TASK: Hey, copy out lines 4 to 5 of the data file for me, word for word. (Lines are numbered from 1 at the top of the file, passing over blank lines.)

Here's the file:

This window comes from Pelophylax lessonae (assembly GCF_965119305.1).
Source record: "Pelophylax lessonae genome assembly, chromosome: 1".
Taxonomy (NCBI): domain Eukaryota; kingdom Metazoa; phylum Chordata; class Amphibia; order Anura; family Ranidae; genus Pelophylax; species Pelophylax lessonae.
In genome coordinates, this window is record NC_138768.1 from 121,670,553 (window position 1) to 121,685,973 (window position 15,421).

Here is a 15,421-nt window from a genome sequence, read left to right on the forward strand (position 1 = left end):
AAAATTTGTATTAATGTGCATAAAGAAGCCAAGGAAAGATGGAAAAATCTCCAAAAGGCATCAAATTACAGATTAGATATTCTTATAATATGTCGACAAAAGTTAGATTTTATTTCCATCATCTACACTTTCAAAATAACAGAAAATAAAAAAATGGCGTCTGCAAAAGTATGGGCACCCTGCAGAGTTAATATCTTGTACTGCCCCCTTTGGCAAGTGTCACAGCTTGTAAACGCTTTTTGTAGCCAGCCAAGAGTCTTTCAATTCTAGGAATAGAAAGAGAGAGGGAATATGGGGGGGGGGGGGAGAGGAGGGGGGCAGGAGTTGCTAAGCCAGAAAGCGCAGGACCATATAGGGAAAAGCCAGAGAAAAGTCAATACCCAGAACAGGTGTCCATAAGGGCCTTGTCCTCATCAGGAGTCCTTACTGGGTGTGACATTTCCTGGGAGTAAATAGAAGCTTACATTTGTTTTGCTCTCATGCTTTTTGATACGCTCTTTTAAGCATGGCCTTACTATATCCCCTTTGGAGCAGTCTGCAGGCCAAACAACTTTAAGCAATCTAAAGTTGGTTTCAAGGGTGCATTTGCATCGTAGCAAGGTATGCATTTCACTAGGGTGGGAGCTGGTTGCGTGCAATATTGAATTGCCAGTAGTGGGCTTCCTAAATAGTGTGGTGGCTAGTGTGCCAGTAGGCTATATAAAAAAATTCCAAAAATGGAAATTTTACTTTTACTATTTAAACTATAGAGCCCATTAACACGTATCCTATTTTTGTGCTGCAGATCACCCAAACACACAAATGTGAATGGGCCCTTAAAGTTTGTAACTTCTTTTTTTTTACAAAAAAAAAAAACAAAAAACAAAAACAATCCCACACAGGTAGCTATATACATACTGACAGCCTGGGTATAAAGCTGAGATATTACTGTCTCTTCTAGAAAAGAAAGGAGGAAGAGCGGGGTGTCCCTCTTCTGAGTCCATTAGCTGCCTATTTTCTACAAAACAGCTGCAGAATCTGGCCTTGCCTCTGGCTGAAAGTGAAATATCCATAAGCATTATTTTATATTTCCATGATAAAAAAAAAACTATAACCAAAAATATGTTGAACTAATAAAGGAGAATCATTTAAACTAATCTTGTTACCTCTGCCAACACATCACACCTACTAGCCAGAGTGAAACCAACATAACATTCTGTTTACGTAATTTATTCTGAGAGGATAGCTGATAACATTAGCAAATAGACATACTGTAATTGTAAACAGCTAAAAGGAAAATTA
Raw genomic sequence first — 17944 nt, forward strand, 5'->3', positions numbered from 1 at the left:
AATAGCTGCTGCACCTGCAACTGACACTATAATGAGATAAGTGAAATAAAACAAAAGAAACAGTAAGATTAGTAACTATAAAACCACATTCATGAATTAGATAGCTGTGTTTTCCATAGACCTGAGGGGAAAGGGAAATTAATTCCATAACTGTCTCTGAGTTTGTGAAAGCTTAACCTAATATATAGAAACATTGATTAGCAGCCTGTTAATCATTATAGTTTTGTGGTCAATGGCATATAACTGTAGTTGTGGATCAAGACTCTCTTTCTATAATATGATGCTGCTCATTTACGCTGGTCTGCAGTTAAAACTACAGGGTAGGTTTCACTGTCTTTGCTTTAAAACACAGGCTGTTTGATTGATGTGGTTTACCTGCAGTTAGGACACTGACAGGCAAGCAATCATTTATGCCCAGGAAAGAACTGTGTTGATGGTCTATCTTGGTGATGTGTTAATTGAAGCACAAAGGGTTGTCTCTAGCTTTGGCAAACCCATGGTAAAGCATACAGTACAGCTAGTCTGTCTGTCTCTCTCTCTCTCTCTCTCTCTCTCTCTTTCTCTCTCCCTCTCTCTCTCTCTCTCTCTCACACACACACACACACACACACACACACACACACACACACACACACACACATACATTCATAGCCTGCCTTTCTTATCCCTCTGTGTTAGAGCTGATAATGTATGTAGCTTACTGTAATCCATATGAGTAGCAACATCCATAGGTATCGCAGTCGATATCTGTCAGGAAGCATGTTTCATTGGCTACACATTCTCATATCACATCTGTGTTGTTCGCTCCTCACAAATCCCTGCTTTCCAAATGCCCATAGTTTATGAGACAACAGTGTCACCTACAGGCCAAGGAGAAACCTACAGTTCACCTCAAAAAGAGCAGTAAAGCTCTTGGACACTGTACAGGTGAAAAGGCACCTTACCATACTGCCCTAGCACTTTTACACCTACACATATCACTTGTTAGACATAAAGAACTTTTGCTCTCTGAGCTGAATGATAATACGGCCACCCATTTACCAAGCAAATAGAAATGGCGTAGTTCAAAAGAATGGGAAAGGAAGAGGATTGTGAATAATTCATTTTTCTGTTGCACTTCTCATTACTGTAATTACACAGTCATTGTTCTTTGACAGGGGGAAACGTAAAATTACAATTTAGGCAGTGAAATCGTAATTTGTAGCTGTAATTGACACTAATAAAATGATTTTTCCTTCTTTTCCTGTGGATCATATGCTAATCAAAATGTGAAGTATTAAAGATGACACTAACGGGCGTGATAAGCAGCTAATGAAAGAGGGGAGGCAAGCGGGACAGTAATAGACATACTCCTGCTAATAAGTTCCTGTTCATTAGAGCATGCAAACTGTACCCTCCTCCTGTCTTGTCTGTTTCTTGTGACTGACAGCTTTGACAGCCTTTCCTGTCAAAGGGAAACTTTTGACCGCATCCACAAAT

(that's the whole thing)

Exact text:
In genome coordinates, this window is record NC_138768.1 from 121,670,553 (window position 1) to 121,685,973 (window position 15,421).

Here is a 15,421-nt window from a genome sequence, read left to right on the forward strand (position 1 = left end):